Jonathan Schoop rarely walks. He is just an average defender at second base, and doesn’t have the range to move over to shortstop. He is coming off a bad 2018 season, one that saw him finish the year hitting about as well as Dixon Machado (he posted a 50 wRC+ in 46 games for the Milwaukee Brewers). As a result, those Brewers declined to tender Schoop a contract for 2019, making him a free agent.
So why do we want him on the Detroit Tigers? Because he would (probably) be a lot of fun for a team that sorely lacked in that department last season.
See, despite that career 3.7 percent walk rate — yeah, really — Schoop has been a fairly productive hitter throughout his career. His 97 wRC+ in 2,640 career plate appearances isn’t incredible, but he has a couple of boat anchors weighing him down. In particular, let’s ignore a 2014 season that saw Schoop notch nearly 500 plate appearances as an overmatched 22-year-old for a contending Baltimore Orioles team. Since 2015, Schoop has a 104 wRC+, which ranks 16th among 42 qualified MLB second basemen. He is just one year removed from a career-best 122 wRC+ in 160 games in 2017.
Schoop’s value comes from dingers, unsurprisingly
Going back to that same “since 2015” split, Schoop’s .196 isolated power (ISO) ranks fifth among qualified second basemen. He has hit 93 home runs in that span, tied with Robinson Cano for the third-highest total among second basemen. Even as he scuffled through 2018 (which included an oblique strain in April), he still hit 21 home runs. This would have been the second-highest total on the 2018 Tigers, a team that was completely bereft of any power — or offense in general, especially after Miguel Cabrera was lost for the season in early June.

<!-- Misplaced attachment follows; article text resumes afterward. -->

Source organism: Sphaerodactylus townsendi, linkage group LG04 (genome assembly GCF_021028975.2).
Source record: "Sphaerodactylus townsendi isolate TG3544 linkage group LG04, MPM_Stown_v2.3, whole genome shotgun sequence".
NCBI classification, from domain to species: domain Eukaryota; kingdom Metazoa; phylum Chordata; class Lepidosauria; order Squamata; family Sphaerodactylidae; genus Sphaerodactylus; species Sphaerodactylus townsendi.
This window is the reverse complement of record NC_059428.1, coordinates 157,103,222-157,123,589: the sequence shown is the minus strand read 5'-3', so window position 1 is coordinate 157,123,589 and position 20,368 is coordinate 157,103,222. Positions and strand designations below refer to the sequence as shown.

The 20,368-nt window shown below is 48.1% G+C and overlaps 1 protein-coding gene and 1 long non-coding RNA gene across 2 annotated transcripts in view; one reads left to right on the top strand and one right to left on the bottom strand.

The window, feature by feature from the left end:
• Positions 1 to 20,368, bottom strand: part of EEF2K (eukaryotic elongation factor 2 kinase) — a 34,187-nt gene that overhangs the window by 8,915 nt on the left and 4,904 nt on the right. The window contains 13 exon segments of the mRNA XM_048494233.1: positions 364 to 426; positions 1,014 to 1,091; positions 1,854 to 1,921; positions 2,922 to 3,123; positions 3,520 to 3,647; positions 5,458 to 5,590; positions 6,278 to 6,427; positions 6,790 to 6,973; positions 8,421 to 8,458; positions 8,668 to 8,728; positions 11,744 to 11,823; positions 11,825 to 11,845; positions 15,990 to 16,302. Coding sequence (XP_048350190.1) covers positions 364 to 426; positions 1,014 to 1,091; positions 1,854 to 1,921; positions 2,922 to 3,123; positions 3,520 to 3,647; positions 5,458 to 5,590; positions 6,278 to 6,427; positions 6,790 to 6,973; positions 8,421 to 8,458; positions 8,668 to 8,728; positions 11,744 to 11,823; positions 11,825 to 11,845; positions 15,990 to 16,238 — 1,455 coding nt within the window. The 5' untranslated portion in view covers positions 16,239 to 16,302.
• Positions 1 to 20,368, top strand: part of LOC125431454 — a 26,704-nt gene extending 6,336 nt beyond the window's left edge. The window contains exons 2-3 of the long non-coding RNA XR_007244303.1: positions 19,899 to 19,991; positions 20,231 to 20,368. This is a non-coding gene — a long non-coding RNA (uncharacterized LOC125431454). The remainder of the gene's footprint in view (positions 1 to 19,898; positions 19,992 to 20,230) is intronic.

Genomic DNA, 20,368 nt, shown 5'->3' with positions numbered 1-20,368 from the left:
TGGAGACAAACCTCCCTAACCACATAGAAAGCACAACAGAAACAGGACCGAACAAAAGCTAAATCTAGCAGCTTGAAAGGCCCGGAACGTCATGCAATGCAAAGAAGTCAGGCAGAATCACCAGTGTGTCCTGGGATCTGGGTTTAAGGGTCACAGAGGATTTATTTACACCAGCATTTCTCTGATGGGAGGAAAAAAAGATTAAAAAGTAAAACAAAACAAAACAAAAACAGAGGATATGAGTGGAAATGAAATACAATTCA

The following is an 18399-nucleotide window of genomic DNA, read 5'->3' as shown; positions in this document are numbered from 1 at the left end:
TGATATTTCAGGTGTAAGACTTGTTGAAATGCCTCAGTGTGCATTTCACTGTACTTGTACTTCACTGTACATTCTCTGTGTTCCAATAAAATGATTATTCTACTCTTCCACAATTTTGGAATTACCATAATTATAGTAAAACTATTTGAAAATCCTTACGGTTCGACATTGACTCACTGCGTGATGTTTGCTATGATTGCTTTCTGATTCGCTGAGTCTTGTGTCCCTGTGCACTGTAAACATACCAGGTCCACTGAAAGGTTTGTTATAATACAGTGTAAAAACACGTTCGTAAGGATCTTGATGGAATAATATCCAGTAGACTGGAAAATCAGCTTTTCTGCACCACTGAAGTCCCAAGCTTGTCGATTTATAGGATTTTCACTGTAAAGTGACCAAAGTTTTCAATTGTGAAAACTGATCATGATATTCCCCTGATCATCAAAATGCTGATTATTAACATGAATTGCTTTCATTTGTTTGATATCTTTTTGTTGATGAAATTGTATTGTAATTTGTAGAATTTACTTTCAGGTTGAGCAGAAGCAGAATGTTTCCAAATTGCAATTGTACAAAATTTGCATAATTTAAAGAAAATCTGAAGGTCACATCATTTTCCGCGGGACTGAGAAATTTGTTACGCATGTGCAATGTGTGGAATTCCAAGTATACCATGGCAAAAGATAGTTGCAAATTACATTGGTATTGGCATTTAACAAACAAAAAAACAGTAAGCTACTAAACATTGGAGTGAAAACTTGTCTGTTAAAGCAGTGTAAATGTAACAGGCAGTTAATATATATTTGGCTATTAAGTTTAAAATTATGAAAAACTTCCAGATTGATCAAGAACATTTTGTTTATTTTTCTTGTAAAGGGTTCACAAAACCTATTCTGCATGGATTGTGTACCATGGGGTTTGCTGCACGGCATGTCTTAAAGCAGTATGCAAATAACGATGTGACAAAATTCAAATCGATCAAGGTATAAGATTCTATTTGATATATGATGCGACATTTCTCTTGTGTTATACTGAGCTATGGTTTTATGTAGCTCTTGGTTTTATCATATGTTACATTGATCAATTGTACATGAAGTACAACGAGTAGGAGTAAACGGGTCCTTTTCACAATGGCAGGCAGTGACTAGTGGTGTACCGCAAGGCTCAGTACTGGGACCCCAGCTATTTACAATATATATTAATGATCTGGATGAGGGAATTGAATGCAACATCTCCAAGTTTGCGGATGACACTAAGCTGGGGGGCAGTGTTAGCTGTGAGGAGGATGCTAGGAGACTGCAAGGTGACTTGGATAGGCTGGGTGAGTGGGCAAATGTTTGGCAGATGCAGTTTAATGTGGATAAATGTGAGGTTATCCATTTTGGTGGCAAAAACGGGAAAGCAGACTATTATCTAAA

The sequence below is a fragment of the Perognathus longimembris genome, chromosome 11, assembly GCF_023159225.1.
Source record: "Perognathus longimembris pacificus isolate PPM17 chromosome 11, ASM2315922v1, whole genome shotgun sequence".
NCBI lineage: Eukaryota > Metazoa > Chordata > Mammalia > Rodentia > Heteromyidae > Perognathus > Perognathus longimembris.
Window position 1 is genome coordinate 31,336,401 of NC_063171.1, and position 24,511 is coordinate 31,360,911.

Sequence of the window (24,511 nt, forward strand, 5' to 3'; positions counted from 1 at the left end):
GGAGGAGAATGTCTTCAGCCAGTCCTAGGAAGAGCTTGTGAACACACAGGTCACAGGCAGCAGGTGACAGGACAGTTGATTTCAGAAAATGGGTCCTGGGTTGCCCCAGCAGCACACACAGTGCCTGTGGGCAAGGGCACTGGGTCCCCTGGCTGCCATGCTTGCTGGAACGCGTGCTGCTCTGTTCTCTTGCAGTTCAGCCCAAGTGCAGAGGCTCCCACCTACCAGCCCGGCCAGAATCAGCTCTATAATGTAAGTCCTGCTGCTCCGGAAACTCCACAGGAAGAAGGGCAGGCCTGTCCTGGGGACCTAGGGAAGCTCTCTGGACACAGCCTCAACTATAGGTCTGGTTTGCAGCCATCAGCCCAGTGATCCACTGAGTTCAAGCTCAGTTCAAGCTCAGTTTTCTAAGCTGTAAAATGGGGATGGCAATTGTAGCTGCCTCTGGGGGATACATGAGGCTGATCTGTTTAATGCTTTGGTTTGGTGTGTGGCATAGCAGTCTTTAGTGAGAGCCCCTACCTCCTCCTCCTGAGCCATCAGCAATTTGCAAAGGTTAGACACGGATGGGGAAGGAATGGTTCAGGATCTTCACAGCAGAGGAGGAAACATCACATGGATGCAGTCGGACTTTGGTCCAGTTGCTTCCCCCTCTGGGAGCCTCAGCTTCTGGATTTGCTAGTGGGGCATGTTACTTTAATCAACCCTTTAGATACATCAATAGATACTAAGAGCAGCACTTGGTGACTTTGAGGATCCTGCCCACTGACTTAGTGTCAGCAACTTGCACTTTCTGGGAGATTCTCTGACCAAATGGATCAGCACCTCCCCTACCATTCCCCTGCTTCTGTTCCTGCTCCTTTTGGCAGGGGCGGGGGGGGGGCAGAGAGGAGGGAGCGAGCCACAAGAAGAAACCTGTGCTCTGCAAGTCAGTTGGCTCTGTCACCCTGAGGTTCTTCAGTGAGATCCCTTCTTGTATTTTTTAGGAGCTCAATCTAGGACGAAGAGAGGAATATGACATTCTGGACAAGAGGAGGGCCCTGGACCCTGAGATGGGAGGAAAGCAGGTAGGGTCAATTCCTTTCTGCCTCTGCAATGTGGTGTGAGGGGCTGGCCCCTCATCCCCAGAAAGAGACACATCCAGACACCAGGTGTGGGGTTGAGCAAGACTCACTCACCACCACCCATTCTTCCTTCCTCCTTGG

When he’s right, Schoop has been able to hit for a high enough average to make things work. He hit .293 in 2017, which helped him maintain a modest .338 on-base percentage. Other seasons haven’t been so great from an OBP standpoint, but batting averages in the .260 to .280 range (which he managed in 2015 and 2016) are good enough to keep his overall production at league average or better.
Defensively, Schoop is adequate, if a little better than average. He hasn’t posted a truly great season since 2014 — which explains why the O’s kept him in the lineup so often that year — but he hasn’t been any worse than slightly negative either. In a word, he’s an average defender.
Average would be a huge improvement for the Tigers, though
No American League team received worse production from the second base position than the Tigers last year, and only the Pirates and Dodgers fared worse across baseball. Tigers second basemen combined for -0.3 fWAR, and their 56 wRC+ at that position was by far the worst mark in the game. The Tigers appear ready to go into the 2019 season with Niko Goodrum and Dawel Lugo in some sort of tandem at the keystone, but adding Schoop would be beneficial in a number of ways. First, it frees up both Goodrum and Lugo to play in roles that they are better suited for; namely, Goodrum can play multiple positions as he did last year, and Lugo can hone his skills in the minors for another year.
Schoop also represents a potential trade chip, provided he returns to form next season. The Tigers were able to flip Leonys Martin’s high BABIP for a legitimate prospect last year, and Schoop himself returned a fair haul when the Brewers traded for him last summer. Good middle infielders aren’t always the easiest to find on the trade market, and Schoop is young enough (27) to entice an opposing GM to take another chance on him next July.
Most of all, he would be fun. Home runs are good, and the Tigers were the AL’s least powerful team last season. Schoop is flawed enough that he should come cheap, but gives others (Lugo, in particular) a chance to develop a little longer before being thrown to the wolves. Trading Schoop for a prospect would be a nice bonus, but at the very least he would represent a big upgrade for the Tigers offense, and make them just a little bit more fun to watch next season.